At the end of 2012, NBC was proud as its peacock mascot about its ratings. For the first time since the heyday of Friends, the network stood atop the major networks for the fall season. Sadly, NBC seemed to think that meant they could stop and things would just magically freeze in place.
They didn’t and now the network is back to its former, mangled form. For the week beginning Monday, January 28, the network’s highest-rated show was Chicago Fire with 7.31 million viewers. The Biggest Loser, Law and Order: SVU and Betty White’s Off Their Rockers were the only other shows able to do better than 5 million.
That high is about on par with the low for CBS, which isn’t good since most of CBS’ programming for the week was repeats, some of which still beat out NBC’s new shows. And this isn’t an anomaly. Without the extra juice of The Voice or Sunday night football, NBC’s ratings are disastrous.
How did a network so promising in the fall decline so quickly? Here are five reasons NBC is back in the bottom and some suggestions on how it can return to its brief glory.
Don’t Bench the Biggest Hits
The network’s highest-rated scripted show of the fall, Revolution, was a big success. Sure, it had The Voice as a lead-in, but about against established hits Castle and Hawaii Five-0, the show still managed to hold its own. So what did NBC do with one of the hottest new shows of the season? They put it on a four-month hiatus.
That’s longer than most shows take off in between seasons. Dropping your top scripted show in favor of weak mid-season programming seems obviously foolish, especially since the network’s top cash cow, The Voice, was also taking an extended break (though for that show, it’s understandable).
Even more puzzling, NBC is doing the same thing with Grimm, and while not a huge hit, it does surprisingly well on Friday nights. Letting it vanish for four months can only hurt its momentum. NBC needs to find a way to normalize the winter season so it doesn’t feel like the Peacock is hibernating.
Don’t Remake Failures
Do No Harm is easily one of the biggest failures in the history of the network. If only they had some type of warning, a clue that it would bomb. How about My Own Worst Enemy, another Jekyll and Hyde inspired NBC drama that was quickly canceled. In the world of TV, if at first you don’t succeed, give up and try something new. For instance, it would be very foolish of the network to try and make another veterinarian comedy for next season.
Less Comedy, More Drama
For the 2012-2013 season, NBC has aired 10 different half-hour comedies, not including the February 7 return of Community. That’s more than any other network. And it’s a big mistake.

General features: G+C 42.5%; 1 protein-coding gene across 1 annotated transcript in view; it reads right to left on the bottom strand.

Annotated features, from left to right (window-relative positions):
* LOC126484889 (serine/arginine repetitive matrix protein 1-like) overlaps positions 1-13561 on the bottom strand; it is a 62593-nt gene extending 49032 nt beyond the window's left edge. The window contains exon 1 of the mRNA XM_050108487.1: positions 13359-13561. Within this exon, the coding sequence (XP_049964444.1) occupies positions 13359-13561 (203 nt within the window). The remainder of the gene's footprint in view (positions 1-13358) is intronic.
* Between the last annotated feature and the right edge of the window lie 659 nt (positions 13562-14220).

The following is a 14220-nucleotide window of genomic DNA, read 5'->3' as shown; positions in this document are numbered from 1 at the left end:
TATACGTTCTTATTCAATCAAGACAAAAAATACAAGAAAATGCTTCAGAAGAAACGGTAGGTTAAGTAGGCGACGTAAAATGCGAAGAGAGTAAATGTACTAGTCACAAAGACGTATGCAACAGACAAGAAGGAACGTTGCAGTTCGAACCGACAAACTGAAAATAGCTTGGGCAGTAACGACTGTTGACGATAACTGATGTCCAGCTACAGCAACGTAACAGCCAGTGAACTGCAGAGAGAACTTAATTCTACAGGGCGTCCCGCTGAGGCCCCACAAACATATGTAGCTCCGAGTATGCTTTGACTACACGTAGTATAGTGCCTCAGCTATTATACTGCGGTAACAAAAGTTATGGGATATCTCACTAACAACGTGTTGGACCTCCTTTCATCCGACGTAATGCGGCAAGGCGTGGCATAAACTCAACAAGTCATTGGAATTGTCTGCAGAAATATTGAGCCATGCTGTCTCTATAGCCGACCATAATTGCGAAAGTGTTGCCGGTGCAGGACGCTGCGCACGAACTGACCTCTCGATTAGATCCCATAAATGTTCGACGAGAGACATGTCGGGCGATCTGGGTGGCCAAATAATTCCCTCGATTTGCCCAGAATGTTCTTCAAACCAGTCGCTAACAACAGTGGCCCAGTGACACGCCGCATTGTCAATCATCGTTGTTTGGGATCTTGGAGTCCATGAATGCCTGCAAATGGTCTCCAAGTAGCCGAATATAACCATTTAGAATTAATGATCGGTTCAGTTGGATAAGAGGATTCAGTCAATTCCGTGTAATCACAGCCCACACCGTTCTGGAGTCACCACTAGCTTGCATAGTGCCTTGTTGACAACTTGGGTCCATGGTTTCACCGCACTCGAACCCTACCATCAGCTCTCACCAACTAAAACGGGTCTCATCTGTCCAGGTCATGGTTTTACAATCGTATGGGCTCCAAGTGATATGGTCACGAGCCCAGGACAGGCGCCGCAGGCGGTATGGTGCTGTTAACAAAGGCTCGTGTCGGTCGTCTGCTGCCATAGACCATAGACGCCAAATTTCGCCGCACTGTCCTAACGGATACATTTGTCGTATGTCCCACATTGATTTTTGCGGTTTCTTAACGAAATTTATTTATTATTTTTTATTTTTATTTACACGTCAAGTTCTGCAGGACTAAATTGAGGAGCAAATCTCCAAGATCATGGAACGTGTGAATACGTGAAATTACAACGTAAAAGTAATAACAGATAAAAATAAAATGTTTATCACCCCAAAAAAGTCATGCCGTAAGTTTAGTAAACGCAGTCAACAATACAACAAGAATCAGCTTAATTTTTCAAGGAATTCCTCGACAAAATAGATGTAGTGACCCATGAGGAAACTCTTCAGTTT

While CBS and ABC have found ways to make comedies work, NBC hasn’t. The glory days of Seinfeld and Friends and Will and Grace are long gone and now comedy on NBC means averaging around 3.5 million viewers.
I think there can be a place for comedies on NBC’s schedule, just not so many. Compared to those 10 comedies, the network has only aired 7 dramas this season (not including February 5’s premiere of Smash). And two of those seven were given a four-month hiatus while another two are the low-rated mid-season bombs Deception and Do No Harm. NBC needs more drama (good drama) and far fewer sitcoms.
A Need for Star Power
One way to help shows succeed is to cast the right people. You need an actor with a lot of goodwill, someone people like and want to watch. FOX has Kevin Bacon on The Following. CBS has Dennis Quaid and Michael Chiklis on Vegas. ABC has Connie Britton on Nashville. These are talented actors with solid fan bases.
Meanwhile, NBC’s mid-season line-up boasts Meaghan Good and Steven Pasquale as the leads. No offense to them, but neither is a household name, nor do either of them have tons of fan support. Sometimes you can rely on a great hook and some big-name producers behind the scenes (the power outage and J.J. Abrams for Revolution), but barring that rare exception, you need a compelling star people will rally behind.
Stagger the Success
I admire the fact that NBC cut back to just one installment of The Biggest Loser this season, placed neatly on Mondays to bridge the gap between seasons of The Voice, but the network needs to have a better way of staggering its reality hits. The Celebrity Apprentice may not be as big as it used to be, but it’s still a solid performer for NBC. Instead of waiting to bring it back in March alongside The Voice, Revolution and Grimm, it would have made more sense to bring it back for the winter to try and gain some traction for the network.
Right now, NBC seems content to group its big hits together to form limited time frames of success followed by low periods of loss. Fall was huge for NBC because it had The Voice and football, a one-two punch that could knock out anything. But NBC needs to do a better job of scheduling the between time. It can’t rely on the Olympics every four years to boost its winter ratings. A network can’t just write off the first quarter of the year as unimportant, and that seems to be what NBC is doing.
NBC has the tools it needs to stay competitive all year-round. With The Voice, football and summer’s top show, America’s Got Talent, NBC could be a serious contender. But NBC needs to step it up and not rely entirely on those three pillars to sustain itself.
(Image courtesy of NBC)